"Social Biology" was, first, my father's attempt over forty hours to introduce every student to the best scientific explanations of the origins of the universe, life, man's place in nature, human difference and the mythologies of race, the biological basis of mans unique capacities such as the human foot, the hand with the opposable thumb, the nervous system and brain, binocular steroscopic vision and the capacitiy for speech and language. But he then went on to 30 hours on human cultural evolution, man the tool maker, energy and technology, hand axe cultures, the multiple discoveries of animal husbandry and agriculture, urbanisation and the culture of cities, a comparison of human cultural development in Africa, Asia, Europe and the Americas, nutrition, demography, the social determinants of health, social inequality and its impact on human biology and culture, pollution of the biosphere and the risks of pesticides and ionising radiation. Throughout it was built on the vision that the natural and social sciences, the humanities and arts would be presented as a whole, with science being taught through and along side music, literature, and the visual. The course, for example, began with him playing 'Jupiter' from Holst's *The Planets* as he introduced the theories of the origins of the universe, describing the many mythological and religious explanations before culminating in an explanation of the Big Bang and the solid state theories.
Only a small portion of his vision was fully realized. By the time he returned to Guyana, the British-American-Canadian covert operation to remove Jagan from power was in motion, which would yield its result in his fall from power in 1964. Beyond this, Hogben, who at this stage of his life was living in an alcoholic stupour, proved deeply disloyal, and my father found himself on the hard side of nasty university politics. My father retreated from his administrative role to be Professor of Biology. There was under Burnham an attempt to fire him which was blocked in a meeting of the Board of Governors of the university by Sir Arthur Lewis, the St Lucian economist, and future Nobel Laureate in Economics, who was then Chancellor of the University.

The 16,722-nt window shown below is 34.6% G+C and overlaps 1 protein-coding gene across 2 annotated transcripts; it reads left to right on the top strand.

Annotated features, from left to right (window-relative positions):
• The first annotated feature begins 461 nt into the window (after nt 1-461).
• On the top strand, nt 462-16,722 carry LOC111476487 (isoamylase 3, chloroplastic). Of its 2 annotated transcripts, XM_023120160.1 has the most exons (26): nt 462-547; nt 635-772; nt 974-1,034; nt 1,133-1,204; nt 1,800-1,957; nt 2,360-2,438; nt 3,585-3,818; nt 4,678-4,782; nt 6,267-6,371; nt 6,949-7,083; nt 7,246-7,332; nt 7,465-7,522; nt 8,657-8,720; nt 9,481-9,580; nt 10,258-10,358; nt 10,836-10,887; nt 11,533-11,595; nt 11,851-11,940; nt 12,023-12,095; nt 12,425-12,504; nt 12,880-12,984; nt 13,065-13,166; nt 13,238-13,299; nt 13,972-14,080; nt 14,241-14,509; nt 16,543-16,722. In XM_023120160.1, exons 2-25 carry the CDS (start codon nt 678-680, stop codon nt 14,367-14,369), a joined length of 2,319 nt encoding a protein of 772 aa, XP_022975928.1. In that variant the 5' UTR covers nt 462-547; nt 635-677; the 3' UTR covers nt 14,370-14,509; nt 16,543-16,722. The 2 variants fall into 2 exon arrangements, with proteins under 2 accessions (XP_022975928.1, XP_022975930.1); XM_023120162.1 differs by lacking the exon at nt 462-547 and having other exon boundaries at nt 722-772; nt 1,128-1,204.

The Social Biology course however he kept full control over, and it ran until he left the university in 1971 -- no one who was still there felt able to teach it. For the rest of his life former students came to tell him how the course had changed their lives. A decade later, when we were in Barbados and he was no longer in a university, my sister and I would receive versions of these lectures in the car on the way to school. In important ways they made me who I am.
But he also lived to see realised his core hope that the university would be an instrument through which poor people might change their lives through access to a local university. I offer just one example. A man called Raghu Persaud, with little education, working first as a gardener at the Agricultural station through demonstrating his extraordinary gifts with plant classification and breeding moved into their technical department, then via the university moved into a scientific role, was sent to Reading for a Master's in Plant Taxonomy (which he passed with distinction, but could not be awarded the degree because he did not have a first degree), ending up with the New York Botanical Garden, but dying tragically young. My father wrote: "What a truly remarkable human being. Had he been born and grown up in better circumstances, and in a more supportive environment, who knows what heights he might have scaled?". In some ways, that was the question which underpinned his whole vision of a university: how to make a society which would allow the fullest development of every human potential irrespective of the circumstances of birth and the accidents of life?